sony 24mm

Started Feb 6, 2013 | Discussions thread
Tom2572 Senior Member • Posts: 1,129
Re: sony 24mm

EinsteinsGhost wrote:

Tom2572 wrote:

EinsteinsGhost wrote:

Tom2572 wrote:

Anyway, I happen to agree with the OP that a 24mm/2.8 lens is sorely needed and is a giant hole in the lineup. I'm actually a bit surprised that Sigma went with a 19mm lens which becomes a respectable 28mm on Sony but an odd 38mm on MFT instead of a 24mm lens which would be 35mm on Sony and nifty-fifty on MFT.

I don't see a point for 24mm lens as well, with 20mm around the corner. I would rather see a fast 85mm lens instead.

As for Sigma, it appears to have chosen the classic rangefinder equivalences with its trio of prime lenses: 19mm (28mm equivalent), 30mm (45mm equivalent) and 60mm (90mm equivalent). That is practically the Contax G trio: 28, 45 and 90. Occasionally, we saw 24-50-90 trio (in APS-C world, that would be 16, 35 and 60mm).

With 16-50/2.8 at hand for A55, I never cared for 16mm E-mount, and sold my Sigma 24/2.8 after getting 35/1.8. Now that there is a 20mm, to me, 20-35-50 trio makes a lot more sense.

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Sony A55, Sony NEX-3, Sony F828

So you're saying 35mm not a classic rangefinder focal length? How do you explain the Leica Summarit, Summicron and Summalix, Zeiss Biogon, Voigtlander Nokton Classic and Color Skopar, and the Leitz Summaron to name just a few?

Here's a riddle for you, if 35mm isn't a classic focal length (IMO THE classic focal length), why do the RX1, X100 and Leica X1 all have a fixed 35mm equivalent lens and not a 28mm????????????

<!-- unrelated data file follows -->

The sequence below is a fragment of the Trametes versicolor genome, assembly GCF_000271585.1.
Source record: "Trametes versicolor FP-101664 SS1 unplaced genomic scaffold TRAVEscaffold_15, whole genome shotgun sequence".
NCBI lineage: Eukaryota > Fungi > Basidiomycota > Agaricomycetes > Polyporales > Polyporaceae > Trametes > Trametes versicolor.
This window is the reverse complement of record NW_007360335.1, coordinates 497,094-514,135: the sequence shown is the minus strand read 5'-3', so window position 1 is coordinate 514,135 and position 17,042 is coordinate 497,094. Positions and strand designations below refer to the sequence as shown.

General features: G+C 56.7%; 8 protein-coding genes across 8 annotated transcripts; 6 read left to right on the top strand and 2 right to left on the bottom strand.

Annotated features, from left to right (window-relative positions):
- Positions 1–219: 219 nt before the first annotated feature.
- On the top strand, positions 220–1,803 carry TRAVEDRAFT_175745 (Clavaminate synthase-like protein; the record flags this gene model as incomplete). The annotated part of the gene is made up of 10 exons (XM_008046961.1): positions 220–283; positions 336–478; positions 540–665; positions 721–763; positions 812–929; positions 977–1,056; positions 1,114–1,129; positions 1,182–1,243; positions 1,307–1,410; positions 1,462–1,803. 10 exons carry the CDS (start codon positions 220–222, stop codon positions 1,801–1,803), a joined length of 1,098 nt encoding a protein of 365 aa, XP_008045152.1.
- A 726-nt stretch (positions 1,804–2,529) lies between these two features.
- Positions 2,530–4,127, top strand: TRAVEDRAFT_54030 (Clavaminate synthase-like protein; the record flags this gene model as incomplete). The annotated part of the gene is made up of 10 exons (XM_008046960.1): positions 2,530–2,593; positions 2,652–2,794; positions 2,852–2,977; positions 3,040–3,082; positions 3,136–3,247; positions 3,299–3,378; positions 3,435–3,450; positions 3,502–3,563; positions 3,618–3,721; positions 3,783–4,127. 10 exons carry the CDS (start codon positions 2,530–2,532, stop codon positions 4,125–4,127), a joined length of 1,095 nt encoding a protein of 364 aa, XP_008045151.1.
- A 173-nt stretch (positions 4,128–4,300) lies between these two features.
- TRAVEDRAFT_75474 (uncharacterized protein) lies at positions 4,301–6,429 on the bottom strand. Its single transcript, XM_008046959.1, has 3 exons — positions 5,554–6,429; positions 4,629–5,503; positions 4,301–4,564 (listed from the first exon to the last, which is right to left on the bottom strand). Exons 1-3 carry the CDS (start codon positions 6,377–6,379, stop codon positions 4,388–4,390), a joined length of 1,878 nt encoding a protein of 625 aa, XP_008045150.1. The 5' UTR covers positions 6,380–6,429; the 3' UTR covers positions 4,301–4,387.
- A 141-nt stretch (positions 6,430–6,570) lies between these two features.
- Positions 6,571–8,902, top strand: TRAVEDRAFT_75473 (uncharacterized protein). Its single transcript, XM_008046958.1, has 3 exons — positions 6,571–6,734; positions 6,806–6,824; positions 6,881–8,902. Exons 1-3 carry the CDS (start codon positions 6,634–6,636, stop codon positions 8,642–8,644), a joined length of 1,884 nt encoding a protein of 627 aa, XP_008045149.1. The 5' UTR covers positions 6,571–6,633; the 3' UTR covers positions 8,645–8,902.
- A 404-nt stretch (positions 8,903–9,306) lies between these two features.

18, 21, 35 are generally fill-in focal lengths. Leica, for example, offered a 16-18-21mm Tri-Elmar lens. That doesn't mean we should expect manufacturers to produce primes at each of these focal lengths or we would be looking at more lenses than buyers as in, however about 16, 18, 20, 21, 24, 28, 30, 35, 40, 45, 50, 52, 55, 58, 60... primes? 24-50-90 or 28-50-90 provided a good spread of focal lengths back in the day, as it would do today. My personal choice, given the focal lengths I use for specific purpose today would be 20, 35 and 60mm equivalents, not 24-35-50, as long as 20mm is capable of overcoming distortions. For that matter, a lens being marketed as a 20mm may actually be 19 or 21 or 22mm lens.

As for the riddle, the fixed focal length lens systems need to address a compromise between need to go wider or narrower. During 35mm film days, 50mm was pretty much the guaranteed kit lens, no?

OK, we'll respectfully disagree. IMO though, the classic focal lengths were 35, 50, 90 and 135, and if you search out the history of Leica those were the lenses of the early 1930's. Only later did the 28 and then the 24, then the 21 arrive, and by then all heck breaks loose.

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